You don’t need to be a car enthusiast to know that Volkswagen’s GTI badge on the Golf stands for a fun-to- drive hatchback that can still be used every day.
It doesn’t take a genius to realise that the GTD was developed along the same lines, but with a more sensible diesel engine under the bonnet.
Volkswagen added a third ‘GT’ badge to its roster last year with the launch of the Golf GTE and, though it takes a little more explaining, it’s not difficult to understand that it’s effectively the electrified version, using a plugin hybrid powertrain to, theoretically, deliver all the performance expected of the GT range, but along with an efficient side where it can run on battery alone for periods and return some temptingly low emissions figures.
Though there are no GT models in the rest of the Volkswagen range, the GTE badge is about to be rolled out across the line-up, using the same formula. The first recipient is the Passat GTE tested here.
Under the bonnet is a 1.4-litre TSI petrol engine, mated to a six-speed DSG automatic transmission and an electric motor powered by a lithium ion battery pack.
The latter can be plugged into a charging point for maximum efficiency, though there’s a simple battery recharge option in the settings to force the engine to operate as a generator and charge the battery right up, in preparation for later all-electric running.
Volkswagen claims that the Passat GTE can run for up to 50km on electric power alone with the top speed in that guise quoted as 130km/h. Because of all this, Volkswagen can quote an emissions rating of just 39g/km and official, combined cycle fuel consumption of 1.6 litres/100km (176.6mpg).
That’s only achievable if you spend a lot of time at low speeds and you regularly charge up the battery from an external source. For reference, we averaged close to 40mpg (about 7.0 litres/100km) in a few days of mixed driving.
But hybrid power needn’t be solely for economy; performance can be boosted by a hybrid setup, too. Combined, the petrol engine and electric motor in the Passat can produce up to 218hp and a chunky 400Nm of torque — the latter thanks in no small part to the torque characteristics of an electric motor.
Volkswagen quotes a 0-100km/h time of 7.4 seconds and the Passat GTE always feels fast, particularly so when you push the GTE button.
So there’s no doubting the impressiveness of this Passat’s numbers, but some buyers may want their range-topping car to look like one and we do wonder whether Volkswagen’s design department has been a little too restrained.
View it from the back and you’ll see nothing unusual. Move around to the side and you may notice the tasteful 18-inch Dartford alloys and discreet GTE badges in the front wings, but it’s only really at the front that there have been significant changes.
There’s a new chromed grille with a distinctive blue line across its top that runs into the LED headlights, plus a restyled front bumper with large C-shaped LED daytime running lamps. It’s all very subtle, if attractive, in line with the elegant Passat’s basic design.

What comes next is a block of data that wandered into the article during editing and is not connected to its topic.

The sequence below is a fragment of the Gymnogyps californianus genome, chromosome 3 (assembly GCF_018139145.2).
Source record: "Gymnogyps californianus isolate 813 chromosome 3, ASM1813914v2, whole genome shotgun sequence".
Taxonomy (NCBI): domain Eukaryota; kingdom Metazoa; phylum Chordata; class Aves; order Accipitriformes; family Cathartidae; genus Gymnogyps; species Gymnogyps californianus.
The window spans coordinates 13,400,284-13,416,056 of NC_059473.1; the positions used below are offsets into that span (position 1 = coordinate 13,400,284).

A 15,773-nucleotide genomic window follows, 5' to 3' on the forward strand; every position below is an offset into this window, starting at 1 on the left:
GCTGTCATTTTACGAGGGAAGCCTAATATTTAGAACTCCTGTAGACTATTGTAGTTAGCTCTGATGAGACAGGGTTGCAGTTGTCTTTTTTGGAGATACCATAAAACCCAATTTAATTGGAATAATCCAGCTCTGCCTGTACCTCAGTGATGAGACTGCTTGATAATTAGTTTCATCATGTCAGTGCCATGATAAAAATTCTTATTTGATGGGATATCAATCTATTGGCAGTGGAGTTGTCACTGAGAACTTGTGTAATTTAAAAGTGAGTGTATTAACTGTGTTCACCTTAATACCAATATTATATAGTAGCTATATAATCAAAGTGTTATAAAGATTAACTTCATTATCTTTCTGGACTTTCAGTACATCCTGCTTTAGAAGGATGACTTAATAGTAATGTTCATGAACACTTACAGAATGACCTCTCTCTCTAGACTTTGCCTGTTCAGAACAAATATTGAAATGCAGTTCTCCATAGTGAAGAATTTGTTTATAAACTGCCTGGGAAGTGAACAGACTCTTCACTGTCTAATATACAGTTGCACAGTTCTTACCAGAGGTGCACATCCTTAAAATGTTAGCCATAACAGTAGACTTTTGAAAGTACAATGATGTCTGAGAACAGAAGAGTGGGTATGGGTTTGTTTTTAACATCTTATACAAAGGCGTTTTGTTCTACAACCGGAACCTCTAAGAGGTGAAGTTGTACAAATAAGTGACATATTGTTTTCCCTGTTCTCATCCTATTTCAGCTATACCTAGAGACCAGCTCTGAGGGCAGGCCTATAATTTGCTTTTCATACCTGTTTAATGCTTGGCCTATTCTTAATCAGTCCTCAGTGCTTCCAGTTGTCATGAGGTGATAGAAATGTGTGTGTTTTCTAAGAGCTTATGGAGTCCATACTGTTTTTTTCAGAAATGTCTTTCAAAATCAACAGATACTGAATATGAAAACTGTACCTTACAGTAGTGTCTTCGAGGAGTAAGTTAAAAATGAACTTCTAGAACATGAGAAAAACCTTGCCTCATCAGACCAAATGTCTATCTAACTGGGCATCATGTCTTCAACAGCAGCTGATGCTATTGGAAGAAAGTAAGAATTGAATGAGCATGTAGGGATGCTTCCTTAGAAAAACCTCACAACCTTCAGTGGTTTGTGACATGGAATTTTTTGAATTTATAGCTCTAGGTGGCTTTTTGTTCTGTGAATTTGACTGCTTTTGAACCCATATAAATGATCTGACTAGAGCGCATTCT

The interior follows the same theme, though it’s more obviously a GTE when you glance inside thanks to the bespoke velour upholstery on the ergoActive seats.
There’s a smattering of GTE badges too and lovely blue ambient lighting that comes alive at night. Elsewhere, the Passat’s quality and style is maintained, a particular highlight being the long horizontal air vent detailing.
Look closer and you’ll spot a few specific buttons and switches for the GTE model, while the rev counter has been replaced by a charge meter, revealing when the battery is being charged up by brake energy regeneration or the motor is assisting the engine for maximum acceleration.
Buyers of the GTE will no doubt be educated as to the function of all the new settings, though most are self-explanatory. One that may take a little getting used to is the new B mode for the transmission, replacing the Sport setting for the six-speed automatic.
This enhances the regenerative braking effect for increased efficiency, which means that you hardly need to use the actual brake pedal when you get the hang of it, as, when you take your foot off the throttle, the motor acts as an electricity generator, charging up the battery while slowing down the car. Some won’t like the sensation, but knowing it’s helping with economy might convince buyers to get used to it.
Otherwise the driving experience is in no way unusual. The petrol engine is quieter than the default diesel option and the Passat GTE feels especially civilised when in pure electric mode.
This car’s pace certainly lives up to the GTE badging, though, oddly, selecting the GTE mode detracts from the experience somewhat. It primes the motor to assist the engine for maximum performance, but on a twisty road we found that it made it more difficult to drive smoothly, as the front tyres were easily overcome with torque at the slightest touch of the accelerator. It’s better left in its default setting.
Somewhat surprisingly, the GTE’s suspension is very much biased towards comfort. It’s great at soaking up poor road surfaces and controlling body movements over bumps, and its noise suppression is excellent. This is no sports saloon in the handling department.
While the GTE upgrades stop short of making this Passat one that car enthusiasts will long to drive, they do turn the Passat into an effortlessly fast cross-country saloon that makes for a subtle alternative to vehicles from the premium marques, one that also excels in an urban environment.
AT A GLANCE
The Car: VW Passat GTE
Pricing starts at €42,225 on the road
Engine: 1.4-litre fourcylinder turbocharged petrol and electric motor (218hp, 400Nm)
Emissions: from 39g/km (€170 per year)
Rivals: Audi A4, BMW 3 Series, Skoda Superb
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